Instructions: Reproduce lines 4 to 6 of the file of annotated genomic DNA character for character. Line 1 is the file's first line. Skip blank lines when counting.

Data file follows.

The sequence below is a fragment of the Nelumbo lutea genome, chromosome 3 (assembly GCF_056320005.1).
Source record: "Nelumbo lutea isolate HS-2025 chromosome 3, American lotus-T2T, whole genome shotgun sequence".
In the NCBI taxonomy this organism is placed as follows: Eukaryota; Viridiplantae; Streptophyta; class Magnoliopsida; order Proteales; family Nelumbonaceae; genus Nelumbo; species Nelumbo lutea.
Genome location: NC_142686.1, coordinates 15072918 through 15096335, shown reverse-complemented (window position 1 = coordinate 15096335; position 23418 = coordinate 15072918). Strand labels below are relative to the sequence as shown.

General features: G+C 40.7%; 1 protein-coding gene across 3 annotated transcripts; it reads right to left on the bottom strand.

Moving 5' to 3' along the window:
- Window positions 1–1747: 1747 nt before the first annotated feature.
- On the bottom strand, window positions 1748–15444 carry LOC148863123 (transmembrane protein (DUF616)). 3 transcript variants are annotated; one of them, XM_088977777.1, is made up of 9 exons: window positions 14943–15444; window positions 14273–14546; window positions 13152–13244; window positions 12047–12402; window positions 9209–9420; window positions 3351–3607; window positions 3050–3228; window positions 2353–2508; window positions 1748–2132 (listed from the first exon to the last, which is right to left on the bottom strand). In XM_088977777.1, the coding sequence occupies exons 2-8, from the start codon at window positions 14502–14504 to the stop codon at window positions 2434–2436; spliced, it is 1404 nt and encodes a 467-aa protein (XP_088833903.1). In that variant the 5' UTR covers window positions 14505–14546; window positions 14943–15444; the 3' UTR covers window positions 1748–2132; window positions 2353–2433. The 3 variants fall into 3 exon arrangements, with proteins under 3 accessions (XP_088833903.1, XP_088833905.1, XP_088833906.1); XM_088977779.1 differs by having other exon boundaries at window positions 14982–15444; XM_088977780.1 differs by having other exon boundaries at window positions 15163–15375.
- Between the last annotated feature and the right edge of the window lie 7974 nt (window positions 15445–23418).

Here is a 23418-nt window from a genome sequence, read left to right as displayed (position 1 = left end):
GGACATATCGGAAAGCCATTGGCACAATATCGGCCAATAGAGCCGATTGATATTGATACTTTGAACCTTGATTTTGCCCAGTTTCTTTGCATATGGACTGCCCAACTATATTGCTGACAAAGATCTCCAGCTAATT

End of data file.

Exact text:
Genome location: NC_142686.1, coordinates 15072918 through 15096335, shown reverse-complemented (window position 1 = coordinate 15096335; position 23418 = coordinate 15072918). Strand labels below are relative to the sequence as shown.

General features: G+C 40.7%; 1 protein-coding gene across 3 annotated transcripts; it reads right to left on the bottom strand.

Moving 5' to 3' along the window: